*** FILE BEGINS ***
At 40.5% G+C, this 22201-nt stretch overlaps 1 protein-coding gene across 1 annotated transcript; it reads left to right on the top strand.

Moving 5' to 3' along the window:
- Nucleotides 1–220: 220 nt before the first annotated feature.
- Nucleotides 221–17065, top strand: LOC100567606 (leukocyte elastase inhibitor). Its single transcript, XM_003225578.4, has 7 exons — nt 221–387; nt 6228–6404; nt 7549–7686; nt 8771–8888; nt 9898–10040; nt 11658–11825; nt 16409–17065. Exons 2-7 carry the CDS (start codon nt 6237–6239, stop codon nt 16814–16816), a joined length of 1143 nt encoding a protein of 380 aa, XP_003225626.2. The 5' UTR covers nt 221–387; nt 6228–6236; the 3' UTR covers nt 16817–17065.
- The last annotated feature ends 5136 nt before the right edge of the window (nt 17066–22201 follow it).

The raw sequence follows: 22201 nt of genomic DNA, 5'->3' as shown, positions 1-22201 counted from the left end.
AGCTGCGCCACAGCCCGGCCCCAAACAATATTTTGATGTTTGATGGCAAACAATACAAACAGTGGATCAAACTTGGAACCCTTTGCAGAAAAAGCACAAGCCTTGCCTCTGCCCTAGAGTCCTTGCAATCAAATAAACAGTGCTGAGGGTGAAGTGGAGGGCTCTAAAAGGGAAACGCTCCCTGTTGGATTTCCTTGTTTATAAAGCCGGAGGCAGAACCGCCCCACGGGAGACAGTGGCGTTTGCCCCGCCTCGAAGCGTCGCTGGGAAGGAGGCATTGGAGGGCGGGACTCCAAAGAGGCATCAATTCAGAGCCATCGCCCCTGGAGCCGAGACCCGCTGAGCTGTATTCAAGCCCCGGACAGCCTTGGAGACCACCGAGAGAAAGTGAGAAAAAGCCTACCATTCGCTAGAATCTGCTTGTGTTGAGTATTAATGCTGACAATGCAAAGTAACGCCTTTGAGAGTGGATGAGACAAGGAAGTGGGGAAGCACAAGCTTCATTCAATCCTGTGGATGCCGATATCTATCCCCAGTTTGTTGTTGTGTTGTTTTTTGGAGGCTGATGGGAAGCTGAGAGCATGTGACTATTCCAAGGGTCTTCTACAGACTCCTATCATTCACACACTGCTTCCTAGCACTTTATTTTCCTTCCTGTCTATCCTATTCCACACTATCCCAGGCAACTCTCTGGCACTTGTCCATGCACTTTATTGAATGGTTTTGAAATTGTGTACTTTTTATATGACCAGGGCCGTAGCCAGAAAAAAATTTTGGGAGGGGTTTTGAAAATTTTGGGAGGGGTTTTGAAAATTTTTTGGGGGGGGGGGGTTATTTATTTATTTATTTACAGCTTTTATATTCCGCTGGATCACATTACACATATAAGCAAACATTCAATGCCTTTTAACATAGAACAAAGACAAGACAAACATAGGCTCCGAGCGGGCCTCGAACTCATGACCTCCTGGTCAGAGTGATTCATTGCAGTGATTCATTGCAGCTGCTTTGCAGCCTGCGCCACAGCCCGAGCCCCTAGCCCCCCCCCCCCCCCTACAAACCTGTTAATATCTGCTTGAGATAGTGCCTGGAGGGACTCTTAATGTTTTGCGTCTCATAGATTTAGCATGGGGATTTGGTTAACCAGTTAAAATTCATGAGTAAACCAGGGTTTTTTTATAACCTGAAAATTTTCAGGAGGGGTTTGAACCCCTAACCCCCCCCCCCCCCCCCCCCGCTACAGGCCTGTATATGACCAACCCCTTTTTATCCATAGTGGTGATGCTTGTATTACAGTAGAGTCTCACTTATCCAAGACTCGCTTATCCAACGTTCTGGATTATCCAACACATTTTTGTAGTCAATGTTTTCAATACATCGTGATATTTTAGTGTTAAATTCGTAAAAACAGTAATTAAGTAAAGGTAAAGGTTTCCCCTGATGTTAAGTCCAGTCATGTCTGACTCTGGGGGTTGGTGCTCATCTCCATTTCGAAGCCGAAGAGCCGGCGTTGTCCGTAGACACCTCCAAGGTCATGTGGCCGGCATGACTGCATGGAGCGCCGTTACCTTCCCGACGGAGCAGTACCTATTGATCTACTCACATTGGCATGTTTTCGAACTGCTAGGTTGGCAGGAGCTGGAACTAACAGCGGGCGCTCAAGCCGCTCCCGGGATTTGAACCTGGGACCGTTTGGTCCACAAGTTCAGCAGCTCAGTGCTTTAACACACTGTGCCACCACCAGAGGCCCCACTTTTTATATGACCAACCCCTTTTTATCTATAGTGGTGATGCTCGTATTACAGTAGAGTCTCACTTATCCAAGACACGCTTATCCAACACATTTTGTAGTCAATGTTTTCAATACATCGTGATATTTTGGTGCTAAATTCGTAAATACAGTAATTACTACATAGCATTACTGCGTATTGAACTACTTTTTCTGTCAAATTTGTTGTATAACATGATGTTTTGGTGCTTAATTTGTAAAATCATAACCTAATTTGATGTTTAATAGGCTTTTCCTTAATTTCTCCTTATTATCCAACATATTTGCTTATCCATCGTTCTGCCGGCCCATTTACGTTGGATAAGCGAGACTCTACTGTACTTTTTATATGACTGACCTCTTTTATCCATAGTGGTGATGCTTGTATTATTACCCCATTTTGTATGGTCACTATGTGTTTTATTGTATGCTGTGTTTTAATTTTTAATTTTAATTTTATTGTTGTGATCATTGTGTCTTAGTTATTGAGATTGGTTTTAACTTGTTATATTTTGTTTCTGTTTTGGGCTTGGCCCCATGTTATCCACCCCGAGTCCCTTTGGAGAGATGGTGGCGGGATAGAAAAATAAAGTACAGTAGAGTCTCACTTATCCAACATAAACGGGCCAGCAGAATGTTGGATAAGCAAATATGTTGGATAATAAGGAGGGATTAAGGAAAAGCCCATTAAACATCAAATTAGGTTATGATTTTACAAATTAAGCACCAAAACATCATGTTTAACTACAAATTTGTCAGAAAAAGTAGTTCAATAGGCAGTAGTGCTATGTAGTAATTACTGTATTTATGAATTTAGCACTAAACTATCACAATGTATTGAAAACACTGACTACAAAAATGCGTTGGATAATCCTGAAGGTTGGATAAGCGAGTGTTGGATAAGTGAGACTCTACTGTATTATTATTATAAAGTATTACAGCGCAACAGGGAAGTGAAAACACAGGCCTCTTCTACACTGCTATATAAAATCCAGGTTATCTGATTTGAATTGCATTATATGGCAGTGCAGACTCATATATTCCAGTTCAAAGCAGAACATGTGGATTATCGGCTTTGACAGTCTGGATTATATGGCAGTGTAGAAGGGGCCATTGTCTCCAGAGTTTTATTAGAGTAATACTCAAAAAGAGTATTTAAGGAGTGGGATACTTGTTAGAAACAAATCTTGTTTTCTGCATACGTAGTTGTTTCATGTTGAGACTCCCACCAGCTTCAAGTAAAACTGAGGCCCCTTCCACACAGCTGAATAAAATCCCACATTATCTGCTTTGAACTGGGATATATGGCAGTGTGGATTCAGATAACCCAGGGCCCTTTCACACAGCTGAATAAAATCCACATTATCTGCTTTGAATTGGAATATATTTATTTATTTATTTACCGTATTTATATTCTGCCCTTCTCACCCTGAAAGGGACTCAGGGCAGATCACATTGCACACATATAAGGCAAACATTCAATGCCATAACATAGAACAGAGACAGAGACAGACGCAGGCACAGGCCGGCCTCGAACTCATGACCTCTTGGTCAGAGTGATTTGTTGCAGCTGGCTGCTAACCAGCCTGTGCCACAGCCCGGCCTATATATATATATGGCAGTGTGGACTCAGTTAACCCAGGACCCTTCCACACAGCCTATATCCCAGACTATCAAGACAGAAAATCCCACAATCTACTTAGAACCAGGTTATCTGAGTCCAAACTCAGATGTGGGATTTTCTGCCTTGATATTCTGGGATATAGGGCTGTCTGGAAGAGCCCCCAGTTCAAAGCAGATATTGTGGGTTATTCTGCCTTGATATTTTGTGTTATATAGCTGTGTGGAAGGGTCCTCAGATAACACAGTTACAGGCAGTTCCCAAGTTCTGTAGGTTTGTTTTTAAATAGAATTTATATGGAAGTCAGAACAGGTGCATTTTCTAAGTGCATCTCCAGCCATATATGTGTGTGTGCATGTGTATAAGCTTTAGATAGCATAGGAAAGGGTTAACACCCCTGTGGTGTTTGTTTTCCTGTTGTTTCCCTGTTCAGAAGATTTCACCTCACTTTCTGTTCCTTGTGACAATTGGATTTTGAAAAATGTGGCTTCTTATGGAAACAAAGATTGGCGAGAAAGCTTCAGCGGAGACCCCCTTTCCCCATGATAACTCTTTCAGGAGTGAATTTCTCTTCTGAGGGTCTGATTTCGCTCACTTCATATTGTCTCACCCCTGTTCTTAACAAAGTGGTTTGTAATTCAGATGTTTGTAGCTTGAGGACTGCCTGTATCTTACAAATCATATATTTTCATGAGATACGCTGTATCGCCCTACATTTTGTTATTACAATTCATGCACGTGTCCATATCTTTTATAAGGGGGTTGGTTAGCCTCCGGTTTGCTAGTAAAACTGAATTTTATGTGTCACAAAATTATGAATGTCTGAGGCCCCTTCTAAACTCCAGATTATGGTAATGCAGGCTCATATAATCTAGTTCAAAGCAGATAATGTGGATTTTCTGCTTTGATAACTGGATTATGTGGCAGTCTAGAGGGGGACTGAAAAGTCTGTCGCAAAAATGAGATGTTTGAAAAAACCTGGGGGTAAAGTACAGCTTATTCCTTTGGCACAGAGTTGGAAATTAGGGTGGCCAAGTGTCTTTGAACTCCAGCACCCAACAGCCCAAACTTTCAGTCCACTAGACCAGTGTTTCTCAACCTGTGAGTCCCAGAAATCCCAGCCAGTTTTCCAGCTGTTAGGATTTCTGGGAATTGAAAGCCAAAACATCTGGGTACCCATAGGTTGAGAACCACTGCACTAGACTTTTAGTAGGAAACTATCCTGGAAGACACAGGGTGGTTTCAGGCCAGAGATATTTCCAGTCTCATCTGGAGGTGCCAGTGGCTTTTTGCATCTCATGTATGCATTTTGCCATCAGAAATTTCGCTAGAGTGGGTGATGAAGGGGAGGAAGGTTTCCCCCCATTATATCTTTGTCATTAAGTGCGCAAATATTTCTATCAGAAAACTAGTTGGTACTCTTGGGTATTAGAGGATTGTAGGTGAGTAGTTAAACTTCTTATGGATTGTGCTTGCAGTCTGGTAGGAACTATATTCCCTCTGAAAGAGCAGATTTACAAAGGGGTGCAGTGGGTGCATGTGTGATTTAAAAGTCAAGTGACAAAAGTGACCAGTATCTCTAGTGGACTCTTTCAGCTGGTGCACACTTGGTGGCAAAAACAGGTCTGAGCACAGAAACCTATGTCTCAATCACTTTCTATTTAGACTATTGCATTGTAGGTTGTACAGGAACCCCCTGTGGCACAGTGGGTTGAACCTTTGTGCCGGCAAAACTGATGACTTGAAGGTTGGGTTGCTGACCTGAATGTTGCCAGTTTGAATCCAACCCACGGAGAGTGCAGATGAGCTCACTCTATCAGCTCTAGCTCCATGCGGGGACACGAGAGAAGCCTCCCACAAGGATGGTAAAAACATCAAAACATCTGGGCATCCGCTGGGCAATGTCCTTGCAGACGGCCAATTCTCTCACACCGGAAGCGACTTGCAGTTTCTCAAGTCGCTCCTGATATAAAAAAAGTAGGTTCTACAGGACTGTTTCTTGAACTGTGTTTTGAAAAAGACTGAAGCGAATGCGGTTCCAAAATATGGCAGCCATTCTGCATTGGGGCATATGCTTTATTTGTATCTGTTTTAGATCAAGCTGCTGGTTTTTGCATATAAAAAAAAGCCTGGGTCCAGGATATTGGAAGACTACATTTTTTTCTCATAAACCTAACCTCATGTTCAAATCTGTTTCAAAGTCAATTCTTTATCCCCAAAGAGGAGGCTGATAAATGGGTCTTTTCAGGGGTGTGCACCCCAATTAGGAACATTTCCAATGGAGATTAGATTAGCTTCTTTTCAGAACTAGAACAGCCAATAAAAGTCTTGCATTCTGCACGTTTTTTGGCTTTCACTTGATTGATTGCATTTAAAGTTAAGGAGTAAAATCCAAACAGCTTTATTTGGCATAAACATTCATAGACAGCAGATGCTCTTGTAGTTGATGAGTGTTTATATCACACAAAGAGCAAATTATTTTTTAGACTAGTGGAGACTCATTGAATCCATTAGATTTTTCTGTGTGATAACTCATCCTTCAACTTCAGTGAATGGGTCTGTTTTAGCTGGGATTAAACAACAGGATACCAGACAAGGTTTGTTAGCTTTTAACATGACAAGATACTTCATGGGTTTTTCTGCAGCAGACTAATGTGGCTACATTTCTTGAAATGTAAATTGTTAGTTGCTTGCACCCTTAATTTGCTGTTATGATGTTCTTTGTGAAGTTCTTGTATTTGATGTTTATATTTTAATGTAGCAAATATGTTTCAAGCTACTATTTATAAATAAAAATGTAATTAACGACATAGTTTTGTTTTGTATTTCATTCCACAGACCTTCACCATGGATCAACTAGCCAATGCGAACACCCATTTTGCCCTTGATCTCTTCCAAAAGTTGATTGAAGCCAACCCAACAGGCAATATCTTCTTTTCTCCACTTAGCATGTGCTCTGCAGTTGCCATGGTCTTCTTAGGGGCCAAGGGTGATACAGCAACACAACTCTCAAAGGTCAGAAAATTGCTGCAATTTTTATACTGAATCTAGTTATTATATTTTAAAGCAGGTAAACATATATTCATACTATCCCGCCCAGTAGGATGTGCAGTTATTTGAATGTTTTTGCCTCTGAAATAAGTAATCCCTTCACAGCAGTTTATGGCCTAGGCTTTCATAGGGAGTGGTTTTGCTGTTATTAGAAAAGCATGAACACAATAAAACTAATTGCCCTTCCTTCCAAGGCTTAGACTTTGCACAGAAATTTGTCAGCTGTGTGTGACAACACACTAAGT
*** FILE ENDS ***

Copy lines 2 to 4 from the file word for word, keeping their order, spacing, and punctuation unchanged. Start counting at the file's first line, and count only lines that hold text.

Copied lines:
Moving 5' to 3' along the window:
- Nucleotides 1–220: 220 nt before the first annotated feature.
- Nucleotides 221–17065, top strand: LOC100567606 (leukocyte elastase inhibitor). Its single transcript, XM_003225578.4, has 7 exons — nt 221–387; nt 6228–6404; nt 7549–7686; nt 8771–8888; nt 9898–10040; nt 11658–11825; nt 16409–17065. Exons 2-7 carry the CDS (start codon nt 6237–6239, stop codon nt 16814–16816), a joined length of 1143 nt encoding a protein of 380 aa, XP_003225626.2. The 5' UTR covers nt 221–387; nt 6228–6236; the 3' UTR covers nt 16817–17065.